Identity Theft Affidavit
We must promptly complete and file an identity theft affidavit when new and fraudulent accounts are opened in our name without our authorization in order to ensure we do not become liable for any debts incurred as a result of our identity theft and unauthorized accounts. Existence of unauthorized accounts may be detected through our periodic credit report review. In some cases, we might also get collection letters and calls for the unauthorized accounts that would immediately get our attention, however, most often it is through our proactive review of our credit reports or credit monitoring alert notifications that we detect fraud. Visit the free credit report page to find out how you can get free annual credit reports without buying any additional services.
The affidavit is intended to clearly and effectively communicate to the companies that we did not authorize new accounts created in our name. Keep in mind that the affidavit is only used for disputing new accounts opened without our authorization. For refuting fraudulent or incorrect transactions on existing accounts, please refer to the dispute letter page.
The identity theft affidavit was developed by a group of creditors, consumer advocates, and attorneys at the Federal Trade Commission (FTC) to provide a standard dispute letter for unauthorized accounts. While many companies accept this affidavit, others require that you submit their proprietary forms. Before you send the affidavit, contact each company to find out if they accept it and whether you need to file additional forms. Also ask about required documentation that need to be filed with the affidavit.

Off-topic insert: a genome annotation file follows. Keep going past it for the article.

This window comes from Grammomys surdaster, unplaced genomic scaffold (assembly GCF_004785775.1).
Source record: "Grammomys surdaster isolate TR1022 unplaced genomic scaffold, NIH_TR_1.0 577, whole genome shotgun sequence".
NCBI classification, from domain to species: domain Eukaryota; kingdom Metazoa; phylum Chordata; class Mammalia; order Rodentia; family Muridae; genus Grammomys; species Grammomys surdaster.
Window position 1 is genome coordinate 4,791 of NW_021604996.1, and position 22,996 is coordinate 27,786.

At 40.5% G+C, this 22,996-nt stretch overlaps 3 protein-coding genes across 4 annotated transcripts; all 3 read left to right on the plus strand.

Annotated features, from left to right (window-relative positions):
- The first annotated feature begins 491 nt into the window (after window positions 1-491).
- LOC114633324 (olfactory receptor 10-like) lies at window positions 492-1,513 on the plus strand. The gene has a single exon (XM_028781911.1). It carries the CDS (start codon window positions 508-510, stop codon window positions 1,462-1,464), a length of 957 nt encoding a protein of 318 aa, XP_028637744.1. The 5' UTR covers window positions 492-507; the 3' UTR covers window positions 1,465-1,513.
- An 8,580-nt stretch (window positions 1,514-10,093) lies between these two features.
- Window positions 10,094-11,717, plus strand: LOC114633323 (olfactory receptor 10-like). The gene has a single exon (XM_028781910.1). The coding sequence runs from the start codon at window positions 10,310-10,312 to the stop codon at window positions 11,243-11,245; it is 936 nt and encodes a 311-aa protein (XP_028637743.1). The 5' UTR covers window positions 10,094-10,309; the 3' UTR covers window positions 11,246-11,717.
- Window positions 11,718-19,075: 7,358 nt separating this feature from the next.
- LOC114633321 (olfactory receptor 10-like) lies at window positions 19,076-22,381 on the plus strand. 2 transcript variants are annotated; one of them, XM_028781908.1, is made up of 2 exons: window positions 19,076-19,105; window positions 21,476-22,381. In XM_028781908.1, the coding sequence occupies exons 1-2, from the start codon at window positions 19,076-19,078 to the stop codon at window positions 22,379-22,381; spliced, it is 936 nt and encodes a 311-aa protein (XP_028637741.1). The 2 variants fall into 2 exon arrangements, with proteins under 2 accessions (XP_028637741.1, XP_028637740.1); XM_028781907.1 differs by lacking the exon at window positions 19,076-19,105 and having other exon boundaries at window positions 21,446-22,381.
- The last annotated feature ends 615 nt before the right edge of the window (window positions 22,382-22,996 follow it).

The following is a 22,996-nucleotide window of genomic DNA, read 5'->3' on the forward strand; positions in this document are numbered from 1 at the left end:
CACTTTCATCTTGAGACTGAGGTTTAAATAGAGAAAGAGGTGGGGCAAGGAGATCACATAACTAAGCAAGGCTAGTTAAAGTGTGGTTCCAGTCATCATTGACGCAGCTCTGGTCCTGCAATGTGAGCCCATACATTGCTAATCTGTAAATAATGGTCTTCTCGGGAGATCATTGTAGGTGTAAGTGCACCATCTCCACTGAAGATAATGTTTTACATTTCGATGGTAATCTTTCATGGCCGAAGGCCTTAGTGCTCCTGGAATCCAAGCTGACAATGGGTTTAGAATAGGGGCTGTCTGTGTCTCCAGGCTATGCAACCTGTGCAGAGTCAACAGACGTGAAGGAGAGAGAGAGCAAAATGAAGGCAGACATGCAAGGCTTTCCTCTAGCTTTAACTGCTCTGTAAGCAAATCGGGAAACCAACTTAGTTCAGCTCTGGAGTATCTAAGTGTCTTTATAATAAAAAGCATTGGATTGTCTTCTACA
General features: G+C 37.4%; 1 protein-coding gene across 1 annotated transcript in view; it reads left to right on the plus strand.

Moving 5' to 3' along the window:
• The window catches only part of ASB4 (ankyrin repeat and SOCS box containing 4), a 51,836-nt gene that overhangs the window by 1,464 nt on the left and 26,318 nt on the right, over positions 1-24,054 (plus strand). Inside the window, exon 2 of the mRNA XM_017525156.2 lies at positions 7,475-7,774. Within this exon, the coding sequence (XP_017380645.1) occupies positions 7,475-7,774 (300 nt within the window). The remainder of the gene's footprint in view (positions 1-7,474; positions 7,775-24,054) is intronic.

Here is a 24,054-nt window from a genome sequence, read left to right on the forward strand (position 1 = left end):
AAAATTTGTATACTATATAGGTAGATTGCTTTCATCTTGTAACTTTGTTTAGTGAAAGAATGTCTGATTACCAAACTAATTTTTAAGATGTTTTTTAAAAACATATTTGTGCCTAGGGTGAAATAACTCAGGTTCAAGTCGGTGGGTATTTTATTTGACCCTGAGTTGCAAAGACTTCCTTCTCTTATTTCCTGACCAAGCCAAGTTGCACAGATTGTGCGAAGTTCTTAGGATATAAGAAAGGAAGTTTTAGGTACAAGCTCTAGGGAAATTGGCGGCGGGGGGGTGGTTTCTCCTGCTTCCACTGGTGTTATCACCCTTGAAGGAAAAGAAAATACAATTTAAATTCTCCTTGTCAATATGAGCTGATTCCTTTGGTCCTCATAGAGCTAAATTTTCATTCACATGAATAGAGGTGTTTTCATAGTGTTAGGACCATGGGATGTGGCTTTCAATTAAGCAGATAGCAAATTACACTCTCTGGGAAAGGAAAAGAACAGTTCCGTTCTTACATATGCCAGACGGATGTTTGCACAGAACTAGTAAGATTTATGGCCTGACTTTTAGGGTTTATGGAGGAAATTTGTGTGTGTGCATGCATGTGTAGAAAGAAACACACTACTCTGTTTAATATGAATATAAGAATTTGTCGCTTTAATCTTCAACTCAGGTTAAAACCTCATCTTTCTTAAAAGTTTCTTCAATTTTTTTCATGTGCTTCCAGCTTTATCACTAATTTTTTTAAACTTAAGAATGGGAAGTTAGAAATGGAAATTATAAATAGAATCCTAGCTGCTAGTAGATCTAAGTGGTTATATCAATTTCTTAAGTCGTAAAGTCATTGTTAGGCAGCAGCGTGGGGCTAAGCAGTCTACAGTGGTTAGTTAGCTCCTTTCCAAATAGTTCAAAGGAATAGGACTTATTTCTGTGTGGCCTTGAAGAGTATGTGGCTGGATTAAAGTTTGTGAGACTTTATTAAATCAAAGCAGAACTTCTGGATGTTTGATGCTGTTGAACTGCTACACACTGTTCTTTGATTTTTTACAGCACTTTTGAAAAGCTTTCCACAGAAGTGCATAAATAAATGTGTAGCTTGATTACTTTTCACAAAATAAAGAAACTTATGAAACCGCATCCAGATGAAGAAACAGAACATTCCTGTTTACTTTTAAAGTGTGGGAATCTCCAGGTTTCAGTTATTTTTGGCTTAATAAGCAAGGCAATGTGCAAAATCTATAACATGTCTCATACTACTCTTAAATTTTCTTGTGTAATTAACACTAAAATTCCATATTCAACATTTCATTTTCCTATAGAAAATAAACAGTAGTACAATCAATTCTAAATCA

An identity theft report may also replace the need to file an affidavit if you have already filed a police report. It’s always recommended to file a police report when new accounts are opened in your name due to identity theft. The benefits of an identity theft report when submitted to the appropriate parties, include:
(1) blocking fraudulent transactions from appearing on the credit report;
(2) preventing a company from collecting unauthorized debts or selling the debt to others for collection; and
(3) allowing placement of an extended fraud alert on credit reports.
Just like an identity theft police report, the affidavit may be used to claim innocence and identity theft victim status. Such claims are needed to show that you did not authorize the new accounts and help prove that the signature on the fraudulent application is not yours.
In conclusion, once unauthorized accounts are detected, the next step is to file claims of innocence and avoid future financial liabilities. Such claims can be made through an identity theft report placed with the police department and/or an identity theft affidavit sent to the appropriate parties and companies. In most cases, I recommend filing both to be safe.
Learn how to complete an identity theft affidavit.